An in-app message is a type of mobile messaging where the notification appears within the app. Most of the time, they are displayed based on user behavior or interaction when the app is in the foreground. Examples include pop-ups, prompts, interstitials, banners, and many more variations.
Every app needs in-app messaging
As you probably know, remote notifications are highly effective and excellent for getting your user back in the app. In-app messages, on the other hand, only appear if you already using the app. So you can't use in-app messages to open the app. But they will communicate your message when your user is interacting with your product. Capturing that moment with the right message is even more attractive than an outbound message. Also, it's not always relevant to pull someone to the app. Think, for example, of a what's new message. On one hand, you could send a remote notification, but it's more natural to bring the new features to the user's attention, when they open the app for the first time after an update. This makes more sense, right?
Thus in-app messages are super important for apps. They allow you to respond more to the point based on user behavior's in real-time. As it were, you can take them into a desired flow that suits that specific moment. Every user is different and reacts differently, so making your in-app messages act accordingly is extremely important.
Three types of In-app messages
First of all, you can use remote notifications, something you are probably already familiar with, to trigger these interactions based on a certain behavior inside the app. Let's say, a customer goes to the bikini's section of the fashion app. Based on entering that view, they will get the 20% promo within a couple of seconds. That message appears as a banner (depending on the OS or the user's profile), and you can interact with it like any other Remote Notification. Nothing new here, just a highly focused message based on the user's behavior which instantly results on higher conversions.
Second, you can send a message to the Inbox, and to the Inbox only. Meaning the user will see a badge indicating that a message was received in your app. After that, users can go to the Inbox (your in-app message center) and interact with that message. The message will show any of the notification's types we support without actually trigger any remote notification.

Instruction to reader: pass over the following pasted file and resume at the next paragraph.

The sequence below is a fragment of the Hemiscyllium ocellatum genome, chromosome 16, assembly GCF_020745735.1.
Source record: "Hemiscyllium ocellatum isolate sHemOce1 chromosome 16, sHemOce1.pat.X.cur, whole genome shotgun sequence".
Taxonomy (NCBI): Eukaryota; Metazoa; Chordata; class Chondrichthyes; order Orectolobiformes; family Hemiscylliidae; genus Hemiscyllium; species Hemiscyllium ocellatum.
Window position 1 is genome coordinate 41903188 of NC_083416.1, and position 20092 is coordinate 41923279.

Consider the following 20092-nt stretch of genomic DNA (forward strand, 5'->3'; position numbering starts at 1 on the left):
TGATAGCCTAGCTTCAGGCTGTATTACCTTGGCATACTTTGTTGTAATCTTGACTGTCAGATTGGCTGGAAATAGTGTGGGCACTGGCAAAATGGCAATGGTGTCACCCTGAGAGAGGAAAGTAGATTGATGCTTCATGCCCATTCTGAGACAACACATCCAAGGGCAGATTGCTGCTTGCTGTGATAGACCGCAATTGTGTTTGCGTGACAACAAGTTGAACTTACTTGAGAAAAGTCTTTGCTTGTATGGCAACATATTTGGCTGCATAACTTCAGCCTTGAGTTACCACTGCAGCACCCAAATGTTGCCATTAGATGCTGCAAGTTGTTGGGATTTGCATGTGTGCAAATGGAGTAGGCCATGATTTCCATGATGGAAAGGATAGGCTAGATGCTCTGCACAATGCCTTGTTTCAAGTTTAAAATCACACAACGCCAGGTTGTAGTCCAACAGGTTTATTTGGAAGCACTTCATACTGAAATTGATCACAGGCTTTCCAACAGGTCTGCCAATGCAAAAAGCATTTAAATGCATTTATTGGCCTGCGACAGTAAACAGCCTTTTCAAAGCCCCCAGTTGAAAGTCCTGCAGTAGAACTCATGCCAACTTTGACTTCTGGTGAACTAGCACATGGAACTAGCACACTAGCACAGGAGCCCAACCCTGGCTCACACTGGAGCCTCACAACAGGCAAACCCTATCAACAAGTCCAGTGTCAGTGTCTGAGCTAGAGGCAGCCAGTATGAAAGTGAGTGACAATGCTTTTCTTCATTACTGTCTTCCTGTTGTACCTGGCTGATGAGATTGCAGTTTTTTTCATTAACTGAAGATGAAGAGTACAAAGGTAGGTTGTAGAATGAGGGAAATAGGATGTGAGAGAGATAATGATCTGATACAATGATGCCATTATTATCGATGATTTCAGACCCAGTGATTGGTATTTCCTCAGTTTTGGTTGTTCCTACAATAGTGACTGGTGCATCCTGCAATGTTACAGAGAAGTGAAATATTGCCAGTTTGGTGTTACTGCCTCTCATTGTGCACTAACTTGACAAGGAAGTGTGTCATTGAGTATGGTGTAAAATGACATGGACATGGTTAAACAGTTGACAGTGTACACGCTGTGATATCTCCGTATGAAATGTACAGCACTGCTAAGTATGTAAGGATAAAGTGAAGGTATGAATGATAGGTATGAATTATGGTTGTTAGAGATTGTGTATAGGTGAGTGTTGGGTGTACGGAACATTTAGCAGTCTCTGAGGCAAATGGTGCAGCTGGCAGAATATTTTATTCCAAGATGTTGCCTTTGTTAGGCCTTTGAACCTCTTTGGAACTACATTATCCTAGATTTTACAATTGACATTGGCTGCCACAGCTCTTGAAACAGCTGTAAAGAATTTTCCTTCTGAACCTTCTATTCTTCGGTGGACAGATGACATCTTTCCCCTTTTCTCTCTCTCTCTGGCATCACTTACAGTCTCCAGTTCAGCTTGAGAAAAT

And third, within our Contextual Content add-on, you can create messages in any format, interstitials, banners, toasts, sliders, or basically anything you can think of.
This type of message works a bit different than the ones above. Your developers will need to craft it as they see fit to match your look and feel. But you will be able to define when it should be shown, to whom it should be presented, if it should be based on the user's location or its device's properties, allowing you to provide an extremely personalized experience.
Freedom of UI
Our Contextual Content add-on will allow you to provide this content in a more flexible way. It grants you all the options to customize the in-app message to fit your app's look and feel. Provide any type of media, a title, a body, a button, or any other custom data you need. Usually, these messages are displayed in the following formats:
- The interstitial
The interstitial is a message that takes over the entire screen. The full attention of the user is drawn to it. By using this type of in-app messages you allow you user to continue in the app while providing a way for them to dismiss this message. This is used for big announcements, with or without a clear call to action.
- The Banner
A banner is a great way to display content. Subtle, as shown in the example below, with only text. Or more prominent with an image, text and a button. The possibilities are limitless.